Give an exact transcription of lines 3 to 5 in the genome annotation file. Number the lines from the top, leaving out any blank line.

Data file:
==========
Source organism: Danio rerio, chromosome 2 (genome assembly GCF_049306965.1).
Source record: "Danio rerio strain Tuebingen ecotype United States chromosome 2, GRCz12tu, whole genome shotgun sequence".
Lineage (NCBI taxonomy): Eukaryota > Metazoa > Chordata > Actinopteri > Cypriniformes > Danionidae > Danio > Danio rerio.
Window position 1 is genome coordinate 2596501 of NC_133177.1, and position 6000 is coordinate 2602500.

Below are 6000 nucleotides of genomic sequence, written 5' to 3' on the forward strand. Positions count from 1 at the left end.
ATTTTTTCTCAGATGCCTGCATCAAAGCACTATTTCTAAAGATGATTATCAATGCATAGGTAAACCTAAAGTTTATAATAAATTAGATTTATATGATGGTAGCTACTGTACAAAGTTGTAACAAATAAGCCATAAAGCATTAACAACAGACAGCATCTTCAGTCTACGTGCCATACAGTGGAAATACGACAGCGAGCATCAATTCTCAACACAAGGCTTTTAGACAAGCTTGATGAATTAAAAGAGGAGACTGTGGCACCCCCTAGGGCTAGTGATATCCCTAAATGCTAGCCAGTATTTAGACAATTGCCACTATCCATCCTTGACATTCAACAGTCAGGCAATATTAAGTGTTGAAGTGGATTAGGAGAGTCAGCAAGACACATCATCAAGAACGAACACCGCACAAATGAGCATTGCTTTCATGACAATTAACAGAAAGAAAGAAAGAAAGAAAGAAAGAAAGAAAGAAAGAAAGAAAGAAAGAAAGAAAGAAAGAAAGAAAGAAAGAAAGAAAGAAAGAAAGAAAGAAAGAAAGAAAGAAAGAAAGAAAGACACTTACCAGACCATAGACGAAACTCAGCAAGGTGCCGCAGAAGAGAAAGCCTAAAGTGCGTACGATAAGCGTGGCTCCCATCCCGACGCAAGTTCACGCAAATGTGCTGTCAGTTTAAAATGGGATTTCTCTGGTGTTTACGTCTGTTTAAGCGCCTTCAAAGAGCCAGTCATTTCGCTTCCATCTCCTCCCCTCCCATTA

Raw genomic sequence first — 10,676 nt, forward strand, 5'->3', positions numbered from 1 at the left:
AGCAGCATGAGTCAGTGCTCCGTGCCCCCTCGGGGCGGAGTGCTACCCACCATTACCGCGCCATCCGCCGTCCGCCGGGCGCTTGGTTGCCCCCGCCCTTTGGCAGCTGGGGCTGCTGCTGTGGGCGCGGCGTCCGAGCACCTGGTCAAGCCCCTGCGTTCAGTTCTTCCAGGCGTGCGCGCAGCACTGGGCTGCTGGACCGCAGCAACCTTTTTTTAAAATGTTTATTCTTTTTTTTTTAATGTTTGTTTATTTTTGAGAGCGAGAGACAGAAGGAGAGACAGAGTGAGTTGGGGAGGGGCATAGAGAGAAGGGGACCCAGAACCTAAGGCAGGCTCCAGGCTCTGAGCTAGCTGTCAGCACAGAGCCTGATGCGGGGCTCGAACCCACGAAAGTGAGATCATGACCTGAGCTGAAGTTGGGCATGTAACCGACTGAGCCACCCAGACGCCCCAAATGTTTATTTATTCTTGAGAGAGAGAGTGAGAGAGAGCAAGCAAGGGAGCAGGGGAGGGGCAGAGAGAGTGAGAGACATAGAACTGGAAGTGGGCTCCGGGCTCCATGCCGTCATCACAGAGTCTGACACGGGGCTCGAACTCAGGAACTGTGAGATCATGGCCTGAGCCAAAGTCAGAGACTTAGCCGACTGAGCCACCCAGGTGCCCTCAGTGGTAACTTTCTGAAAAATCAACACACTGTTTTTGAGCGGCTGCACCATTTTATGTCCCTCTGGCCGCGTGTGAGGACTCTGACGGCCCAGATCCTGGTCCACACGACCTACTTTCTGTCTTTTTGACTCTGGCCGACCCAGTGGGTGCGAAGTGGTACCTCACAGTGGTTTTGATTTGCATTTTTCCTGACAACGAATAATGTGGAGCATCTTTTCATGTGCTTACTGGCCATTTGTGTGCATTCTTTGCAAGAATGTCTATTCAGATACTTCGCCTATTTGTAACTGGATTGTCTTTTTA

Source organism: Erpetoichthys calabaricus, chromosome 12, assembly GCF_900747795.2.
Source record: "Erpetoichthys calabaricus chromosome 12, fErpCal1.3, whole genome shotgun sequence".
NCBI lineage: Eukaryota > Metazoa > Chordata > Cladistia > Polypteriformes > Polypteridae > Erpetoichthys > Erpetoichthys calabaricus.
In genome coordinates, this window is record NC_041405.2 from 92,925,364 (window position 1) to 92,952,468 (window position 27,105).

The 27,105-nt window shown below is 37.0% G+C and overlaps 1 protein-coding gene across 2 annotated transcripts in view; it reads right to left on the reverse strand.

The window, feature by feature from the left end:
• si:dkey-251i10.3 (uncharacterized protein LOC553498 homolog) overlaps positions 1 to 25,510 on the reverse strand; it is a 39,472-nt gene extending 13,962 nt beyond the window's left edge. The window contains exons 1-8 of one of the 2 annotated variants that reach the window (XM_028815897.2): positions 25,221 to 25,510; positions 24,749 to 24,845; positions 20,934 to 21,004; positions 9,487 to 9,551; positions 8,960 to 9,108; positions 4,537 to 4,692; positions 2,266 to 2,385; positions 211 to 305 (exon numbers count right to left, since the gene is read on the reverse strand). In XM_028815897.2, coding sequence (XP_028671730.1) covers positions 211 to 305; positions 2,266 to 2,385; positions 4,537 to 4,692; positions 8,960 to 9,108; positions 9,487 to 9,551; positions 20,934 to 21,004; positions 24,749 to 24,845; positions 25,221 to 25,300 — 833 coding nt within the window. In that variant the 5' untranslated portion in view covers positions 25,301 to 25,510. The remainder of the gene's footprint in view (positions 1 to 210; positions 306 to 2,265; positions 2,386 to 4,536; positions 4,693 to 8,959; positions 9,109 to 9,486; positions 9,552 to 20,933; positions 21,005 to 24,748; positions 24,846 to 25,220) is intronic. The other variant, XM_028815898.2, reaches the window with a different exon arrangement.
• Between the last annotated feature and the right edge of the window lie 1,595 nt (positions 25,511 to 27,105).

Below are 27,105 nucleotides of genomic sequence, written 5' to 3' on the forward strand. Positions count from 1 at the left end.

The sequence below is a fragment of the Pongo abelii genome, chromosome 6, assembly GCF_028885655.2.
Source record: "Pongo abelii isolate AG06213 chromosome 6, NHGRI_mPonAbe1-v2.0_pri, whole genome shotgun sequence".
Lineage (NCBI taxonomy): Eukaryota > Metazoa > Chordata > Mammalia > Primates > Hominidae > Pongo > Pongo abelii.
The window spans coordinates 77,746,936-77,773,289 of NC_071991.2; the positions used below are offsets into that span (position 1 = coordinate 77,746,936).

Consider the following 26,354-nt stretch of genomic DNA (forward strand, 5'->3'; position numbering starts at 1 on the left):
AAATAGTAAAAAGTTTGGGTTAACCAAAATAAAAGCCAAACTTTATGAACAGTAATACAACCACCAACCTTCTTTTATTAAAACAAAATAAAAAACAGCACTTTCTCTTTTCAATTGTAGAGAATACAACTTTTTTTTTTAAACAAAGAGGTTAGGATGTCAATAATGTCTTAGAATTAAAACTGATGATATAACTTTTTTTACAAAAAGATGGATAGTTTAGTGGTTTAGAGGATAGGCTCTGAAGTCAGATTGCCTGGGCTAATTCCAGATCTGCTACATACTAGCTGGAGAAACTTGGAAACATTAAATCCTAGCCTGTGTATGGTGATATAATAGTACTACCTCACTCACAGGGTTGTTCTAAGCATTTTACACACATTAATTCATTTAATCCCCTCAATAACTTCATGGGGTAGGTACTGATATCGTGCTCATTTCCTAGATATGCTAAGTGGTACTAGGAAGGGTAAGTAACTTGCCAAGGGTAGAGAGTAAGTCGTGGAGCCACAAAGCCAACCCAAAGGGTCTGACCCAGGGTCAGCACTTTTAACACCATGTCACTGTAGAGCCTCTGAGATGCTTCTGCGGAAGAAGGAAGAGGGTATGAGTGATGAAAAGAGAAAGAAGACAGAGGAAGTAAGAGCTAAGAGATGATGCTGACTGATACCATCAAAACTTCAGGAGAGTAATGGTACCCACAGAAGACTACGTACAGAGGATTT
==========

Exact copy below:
Lineage (NCBI taxonomy): Eukaryota > Metazoa > Chordata > Actinopteri > Cypriniformes > Danionidae > Danio > Danio rerio.
Window position 1 is genome coordinate 2596501 of NC_133177.1, and position 6000 is coordinate 2602500.

Below are 6000 nucleotides of genomic sequence, written 5' to 3' on the forward strand. Positions count from 1 at the left end.